Re-sharing below the latest edition of #Web3 Weekly, my regular newsletter about decentralization. If you’d like to get it in your inbox every Sunday, subscribe here.
Happy New Year! So much for year-end being a slow stretch for news. To the contrary, tech stories have been breaking fast and furious:
- The Carolina Panthers’ Russell Okung became the first player from a major U.S. sports league to receive a salary in bitcoin. The offensive tackle confirmed Tuesday he will receive half his 2020 salary of $13 million in bitcoin. The payment will be transferred by the Panthers via Strike, a payroll app from the payments startup Zap. (Sports Illustrated) Link: https://tinyurl.com/y8kw5hyh
- In a year-end update, the crypto-focused firm Grayscale Investments announced its assets under management had topped $20 billion. The surge appears to be fueled both by inflows of new client money and bitcoin’s rally to new records above $34,000 per token. Grayscale is one of the ultimate “whales” in the bitcoin market, with $17.5 billion of it now in hand. That figure is almost 3% of bitcoin’s total market capitalization. Link: https://tinyurl.com/y82b4qwh
- VanEck Associates is trying to revive the idea of an exchange-traded bitcoin fund, a longtime wishlist item for Wall Street. The firm has filed a new proposal with the Securities and Exchange Commission to create a vehicle called the VanEck Bitcoin Trust, which would allow individual investors with traditional stock brokerage accounts to invest in bitcoin indirectly. The SEC has previously quashed several such efforts, but VanEck is hoping the agency’s stance will change following recent adoption of bitcoin elsewhere in the financial industry. (Bloomberg) Link: https://tinyurl.com/y9eazdzz
- Miami’s mayor is exploring blockchain-based governance. Francis Suarez, who has recently been pushing to attract tech workers and companies departing California, embraced crypto in particular in a recent public Twitter exchange. (CoinDesk) Link: https://tinyurl.com/yd52k2fv
- Silicon Valley is likely to survive rising competition for talent in the U.S. But competing with the rest of the world may be a bigger problem in the years ahead, writes University of Washington history professor Margaret O’Mara. (The New York Times) Link: https://tinyurl.com/y94ml6py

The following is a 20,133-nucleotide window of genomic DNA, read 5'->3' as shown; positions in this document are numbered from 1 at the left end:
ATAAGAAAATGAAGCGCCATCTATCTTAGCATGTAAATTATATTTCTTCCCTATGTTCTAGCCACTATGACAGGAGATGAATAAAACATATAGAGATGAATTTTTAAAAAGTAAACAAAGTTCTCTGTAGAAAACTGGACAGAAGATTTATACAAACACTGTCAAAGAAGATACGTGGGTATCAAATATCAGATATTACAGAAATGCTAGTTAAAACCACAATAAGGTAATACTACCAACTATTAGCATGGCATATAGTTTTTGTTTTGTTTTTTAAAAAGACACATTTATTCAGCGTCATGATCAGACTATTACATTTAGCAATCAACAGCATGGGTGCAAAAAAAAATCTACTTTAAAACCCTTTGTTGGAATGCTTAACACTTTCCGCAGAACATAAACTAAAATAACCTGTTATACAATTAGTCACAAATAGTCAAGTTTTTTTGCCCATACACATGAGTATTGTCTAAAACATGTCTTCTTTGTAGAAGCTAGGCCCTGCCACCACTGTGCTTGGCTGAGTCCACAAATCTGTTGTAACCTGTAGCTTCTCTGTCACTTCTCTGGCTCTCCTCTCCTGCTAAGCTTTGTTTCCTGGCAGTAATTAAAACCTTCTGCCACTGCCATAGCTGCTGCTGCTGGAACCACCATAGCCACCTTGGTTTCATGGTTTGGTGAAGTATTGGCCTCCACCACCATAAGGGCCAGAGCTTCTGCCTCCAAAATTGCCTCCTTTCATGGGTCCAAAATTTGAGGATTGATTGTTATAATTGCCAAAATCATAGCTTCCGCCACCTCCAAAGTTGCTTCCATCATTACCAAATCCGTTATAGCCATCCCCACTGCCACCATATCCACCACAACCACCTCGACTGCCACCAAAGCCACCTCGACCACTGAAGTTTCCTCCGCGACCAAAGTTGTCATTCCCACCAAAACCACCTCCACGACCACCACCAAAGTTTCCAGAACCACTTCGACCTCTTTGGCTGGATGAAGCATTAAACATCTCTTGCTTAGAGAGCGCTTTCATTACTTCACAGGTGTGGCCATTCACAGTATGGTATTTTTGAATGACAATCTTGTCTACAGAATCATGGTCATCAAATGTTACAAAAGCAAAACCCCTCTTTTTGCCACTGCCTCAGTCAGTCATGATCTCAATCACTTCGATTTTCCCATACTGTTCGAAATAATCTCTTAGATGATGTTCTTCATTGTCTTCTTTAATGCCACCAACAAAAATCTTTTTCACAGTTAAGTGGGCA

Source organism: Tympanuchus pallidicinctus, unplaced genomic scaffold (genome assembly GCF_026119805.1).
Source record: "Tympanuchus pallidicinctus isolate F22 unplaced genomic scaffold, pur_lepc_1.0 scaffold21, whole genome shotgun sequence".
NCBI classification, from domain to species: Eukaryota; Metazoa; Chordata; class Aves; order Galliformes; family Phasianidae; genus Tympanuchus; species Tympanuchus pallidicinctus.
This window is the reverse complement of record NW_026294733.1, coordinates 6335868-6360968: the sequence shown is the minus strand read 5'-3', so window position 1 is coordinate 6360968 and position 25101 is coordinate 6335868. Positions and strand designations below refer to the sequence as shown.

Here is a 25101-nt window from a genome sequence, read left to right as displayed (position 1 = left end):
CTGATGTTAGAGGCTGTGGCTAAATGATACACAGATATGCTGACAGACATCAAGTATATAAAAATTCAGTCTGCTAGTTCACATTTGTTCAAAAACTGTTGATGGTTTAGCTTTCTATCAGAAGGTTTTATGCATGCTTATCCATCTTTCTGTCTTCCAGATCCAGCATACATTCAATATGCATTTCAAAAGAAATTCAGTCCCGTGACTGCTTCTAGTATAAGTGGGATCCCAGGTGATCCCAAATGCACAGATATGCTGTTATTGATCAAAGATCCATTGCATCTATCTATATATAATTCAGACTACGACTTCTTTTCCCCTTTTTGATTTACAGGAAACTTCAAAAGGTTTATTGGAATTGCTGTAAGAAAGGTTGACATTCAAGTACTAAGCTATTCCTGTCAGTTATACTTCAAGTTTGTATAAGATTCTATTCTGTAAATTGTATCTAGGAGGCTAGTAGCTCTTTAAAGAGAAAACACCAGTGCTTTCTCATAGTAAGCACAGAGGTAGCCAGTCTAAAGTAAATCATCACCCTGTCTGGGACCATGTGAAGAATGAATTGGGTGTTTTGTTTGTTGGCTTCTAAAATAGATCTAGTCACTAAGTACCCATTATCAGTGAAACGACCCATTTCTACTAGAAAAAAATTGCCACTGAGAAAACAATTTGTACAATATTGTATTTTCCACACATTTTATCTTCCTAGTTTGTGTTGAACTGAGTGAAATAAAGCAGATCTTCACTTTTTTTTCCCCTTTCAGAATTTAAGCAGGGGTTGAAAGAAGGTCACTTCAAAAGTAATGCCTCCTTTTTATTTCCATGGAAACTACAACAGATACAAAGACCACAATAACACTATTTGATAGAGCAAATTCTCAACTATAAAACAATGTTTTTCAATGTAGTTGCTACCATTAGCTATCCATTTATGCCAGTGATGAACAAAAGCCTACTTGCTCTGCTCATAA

- Concern is growing over the slow pace of COVID vaccinations in the U.S. Several major news organizations ran stories on the trend, which is fueled by both supply-chain bottlenecks and public wariness of vaccines that have in fact been proven safe by scientific testing. Dr. Leana Wen, a medical analyst for CNN, estimated it will take 10 years for America to get to “herd immunity” against COVID at the current pace of vaccinations. Link: https://tinyurl.com/yapm8jmq
- New York became the first state to ban facial recognition in its schools. The American Civil Liberties Union hailed the move as a pro-privacy victory, especially for students of color who are often misidentified by facial recognition software. Link: https://tinyurl.com/y7la7man
- A second top Black female Google employee says she was recently ousted. April Christina Curley, a diversity recruiter at the search giant, announced on Twitter that she had been fired in September and alleged a pattern of managers purposefully excluding minority candidates from Google’s hiring process. The dispute echoes claims by prominent artificial-intelligence researcher Timnit Gebru, who announced early last month she was abruptly fired. (CNBC) Link: https://tinyurl.com/ycgt79uh
- GoDaddy sent employees a fake Christmas bonus email as a “phishing test.” There’s a word for stuff like this: psychotic. (KPNX) Link: https://tinyurl.com/ycgdf9j4
- Japan’s Sumitomo Forestry and Kyoto University are partnering to test wood’s potential as a component in satellite construction. The idea is being considered as a potential environment-friendly solution to the rising problem of metal “space junk.” (Tech Xplore) Link: https://tinyurl.com/y8ous3rx
That’s it for now. Thanks for spending some time with the newsletter today! If you’d like to get updates like this in your inbox every Sunday, please join our email list here.
— Peter A. McKay